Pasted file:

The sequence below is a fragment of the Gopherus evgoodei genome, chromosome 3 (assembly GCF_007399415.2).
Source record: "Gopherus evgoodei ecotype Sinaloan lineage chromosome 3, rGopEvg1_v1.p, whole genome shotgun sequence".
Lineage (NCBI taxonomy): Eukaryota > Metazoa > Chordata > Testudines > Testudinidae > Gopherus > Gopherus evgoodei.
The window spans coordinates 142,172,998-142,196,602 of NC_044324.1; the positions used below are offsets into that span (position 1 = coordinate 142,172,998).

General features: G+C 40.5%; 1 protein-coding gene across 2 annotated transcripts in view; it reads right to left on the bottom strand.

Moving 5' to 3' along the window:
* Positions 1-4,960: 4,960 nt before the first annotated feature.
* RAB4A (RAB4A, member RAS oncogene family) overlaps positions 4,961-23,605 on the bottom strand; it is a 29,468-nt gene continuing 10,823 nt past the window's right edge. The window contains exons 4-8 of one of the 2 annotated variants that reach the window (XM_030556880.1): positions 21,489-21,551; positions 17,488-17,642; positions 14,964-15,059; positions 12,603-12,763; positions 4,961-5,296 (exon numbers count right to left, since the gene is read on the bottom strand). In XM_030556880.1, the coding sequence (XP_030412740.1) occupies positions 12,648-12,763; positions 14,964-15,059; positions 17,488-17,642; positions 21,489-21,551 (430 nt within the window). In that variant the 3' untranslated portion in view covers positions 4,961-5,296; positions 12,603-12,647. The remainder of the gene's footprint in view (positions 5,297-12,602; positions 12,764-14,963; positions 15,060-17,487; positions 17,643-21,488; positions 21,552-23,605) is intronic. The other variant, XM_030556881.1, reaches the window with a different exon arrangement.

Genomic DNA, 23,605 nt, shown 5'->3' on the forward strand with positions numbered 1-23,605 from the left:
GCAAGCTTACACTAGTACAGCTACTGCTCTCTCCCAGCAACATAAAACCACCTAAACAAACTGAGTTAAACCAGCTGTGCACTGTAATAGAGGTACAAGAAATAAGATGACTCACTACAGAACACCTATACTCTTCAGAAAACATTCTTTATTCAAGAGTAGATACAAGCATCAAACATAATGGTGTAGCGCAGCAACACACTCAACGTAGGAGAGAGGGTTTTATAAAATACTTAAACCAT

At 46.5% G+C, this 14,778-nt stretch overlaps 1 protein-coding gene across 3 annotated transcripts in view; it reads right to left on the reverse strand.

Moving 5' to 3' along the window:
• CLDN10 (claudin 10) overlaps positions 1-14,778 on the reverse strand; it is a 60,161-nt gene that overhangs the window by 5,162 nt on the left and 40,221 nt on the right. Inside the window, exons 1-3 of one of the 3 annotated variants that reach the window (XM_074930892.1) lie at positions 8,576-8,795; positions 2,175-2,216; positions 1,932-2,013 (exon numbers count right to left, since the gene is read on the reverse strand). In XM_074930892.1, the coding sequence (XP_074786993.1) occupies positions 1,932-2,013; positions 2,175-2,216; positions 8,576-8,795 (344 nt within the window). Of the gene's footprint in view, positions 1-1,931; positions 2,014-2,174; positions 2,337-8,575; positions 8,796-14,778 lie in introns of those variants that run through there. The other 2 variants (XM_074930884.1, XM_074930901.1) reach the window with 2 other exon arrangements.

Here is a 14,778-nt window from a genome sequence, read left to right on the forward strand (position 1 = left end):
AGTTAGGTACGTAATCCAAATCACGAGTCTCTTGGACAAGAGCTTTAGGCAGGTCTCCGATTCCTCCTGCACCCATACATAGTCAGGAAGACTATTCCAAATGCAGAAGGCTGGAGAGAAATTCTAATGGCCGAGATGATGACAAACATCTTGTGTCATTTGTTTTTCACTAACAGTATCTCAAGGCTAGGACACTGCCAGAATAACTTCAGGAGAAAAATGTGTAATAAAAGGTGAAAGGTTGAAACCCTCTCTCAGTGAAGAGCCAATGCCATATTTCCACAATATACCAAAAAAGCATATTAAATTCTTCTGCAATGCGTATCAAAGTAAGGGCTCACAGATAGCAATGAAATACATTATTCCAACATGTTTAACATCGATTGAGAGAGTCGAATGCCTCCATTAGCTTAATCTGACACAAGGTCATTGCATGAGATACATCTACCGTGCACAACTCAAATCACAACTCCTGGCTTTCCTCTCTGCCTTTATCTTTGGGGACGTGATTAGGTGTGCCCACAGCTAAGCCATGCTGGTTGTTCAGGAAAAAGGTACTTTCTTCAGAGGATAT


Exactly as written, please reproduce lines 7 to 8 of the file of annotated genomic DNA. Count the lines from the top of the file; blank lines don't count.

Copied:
* Positions 1-4,960: 4,960 nt before the first annotated feature.
* RAB4A (RAB4A, member RAS oncogene family) overlaps positions 4,961-23,605 on the bottom strand; it is a 29,468-nt gene continuing 10,823 nt past the window's right edge. The window contains exons 4-8 of one of the 2 annotated variants that reach the window (XM_030556880.1): positions 21,489-21,551; positions 17,488-17,642; positions 14,964-15,059; positions 12,603-12,763; positions 4,961-5,296 (exon numbers count right to left, since the gene is read on the bottom strand). In XM_030556880.1, the coding sequence (XP_030412740.1) occupies positions 12,648-12,763; positions 14,964-15,059; positions 17,488-17,642; positions 21,489-21,551 (430 nt within the window). In that variant the 3' untranslated portion in view covers positions 4,961-5,296; positions 12,603-12,647. The remainder of the gene's footprint in view (positions 5,297-12,602; positions 12,764-14,963; positions 15,060-17,487; positions 17,643-21,488; positions 21,552-23,605) is intronic. The other variant, XM_030556881.1, reaches the window with a different exon arrangement.